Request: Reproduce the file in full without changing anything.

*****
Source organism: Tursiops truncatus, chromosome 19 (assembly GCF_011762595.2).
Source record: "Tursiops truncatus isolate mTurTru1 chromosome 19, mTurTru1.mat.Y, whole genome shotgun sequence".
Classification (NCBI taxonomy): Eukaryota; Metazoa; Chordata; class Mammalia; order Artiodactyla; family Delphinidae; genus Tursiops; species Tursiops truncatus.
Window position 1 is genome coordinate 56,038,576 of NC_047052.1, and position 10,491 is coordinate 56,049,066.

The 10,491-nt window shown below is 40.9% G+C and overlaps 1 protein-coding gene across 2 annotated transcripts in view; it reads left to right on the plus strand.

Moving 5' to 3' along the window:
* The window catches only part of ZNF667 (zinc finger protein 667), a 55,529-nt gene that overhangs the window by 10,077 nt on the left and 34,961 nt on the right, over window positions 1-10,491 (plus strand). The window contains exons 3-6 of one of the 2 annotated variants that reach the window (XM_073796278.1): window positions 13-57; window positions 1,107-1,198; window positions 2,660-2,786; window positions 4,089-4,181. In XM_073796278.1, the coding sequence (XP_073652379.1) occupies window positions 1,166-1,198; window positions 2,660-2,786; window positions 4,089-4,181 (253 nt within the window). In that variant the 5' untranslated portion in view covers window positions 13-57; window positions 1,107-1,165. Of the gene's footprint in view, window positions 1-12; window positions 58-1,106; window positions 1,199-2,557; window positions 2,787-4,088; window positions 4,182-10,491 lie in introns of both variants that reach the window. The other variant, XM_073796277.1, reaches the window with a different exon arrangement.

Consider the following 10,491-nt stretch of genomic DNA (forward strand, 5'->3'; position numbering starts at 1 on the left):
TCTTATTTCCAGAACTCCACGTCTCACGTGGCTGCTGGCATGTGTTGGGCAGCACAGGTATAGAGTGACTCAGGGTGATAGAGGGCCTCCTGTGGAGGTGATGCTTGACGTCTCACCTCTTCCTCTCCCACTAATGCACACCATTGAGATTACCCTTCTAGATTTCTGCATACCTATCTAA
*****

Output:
Source organism: Tursiops truncatus, chromosome 19 (assembly GCF_011762595.2).
Source record: "Tursiops truncatus isolate mTurTru1 chromosome 19, mTurTru1.mat.Y, whole genome shotgun sequence".
Classification (NCBI taxonomy): Eukaryota; Metazoa; Chordata; class Mammalia; order Artiodactyla; family Delphinidae; genus Tursiops; species Tursiops truncatus.
Window position 1 is genome coordinate 56,038,576 of NC_047052.1, and position 10,491 is coordinate 56,049,066.

The 10,491-nt window shown below is 40.9% G+C and overlaps 1 protein-coding gene across 2 annotated transcripts in view; it reads left to right on the plus strand.

Moving 5' to 3' along the window:
* The window catches only part of ZNF667 (zinc finger protein 667), a 55,529-nt gene that overhangs the window by 10,077 nt on the left and 34,961 nt on the right, over window positions 1-10,491 (plus strand). The window contains exons 3-6 of one of the 2 annotated variants that reach the window (XM_073796278.1): window positions 13-57; window positions 1,107-1,198; window positions 2,660-2,786; window positions 4,089-4,181. In XM_073796278.1, the coding sequence (XP_073652379.1) occupies window positions 1,166-1,198; window positions 2,660-2,786; window positions 4,089-4,181 (253 nt within the window). In that variant the 5' untranslated portion in view covers window positions 13-57; window positions 1,107-1,165. Of the gene's footprint in view, window positions 1-12; window positions 58-1,106; window positions 1,199-2,557; window positions 2,787-4,088; window positions 4,182-10,491 lie in introns of both variants that reach the window. The other variant, XM_073796277.1, reaches the window with a different exon arrangement.

Consider the following 10,491-nt stretch of genomic DNA (forward strand, 5'->3'; position numbering starts at 1 on the left):
TCTTATTTCCAGAACTCCACGTCTCACGTGGCTGCTGGCATGTGTTGGGCAGCACAGGTATAGAGTGACTCAGGGTGATAGAGGGCCTCCTGTGGAGGTGATGCTTGACGTCTCACCTCTTCCTCTCCCACTAATGCACACCATTGAGATTACCCTTCTAGATTTCTGCATACCTATCTAA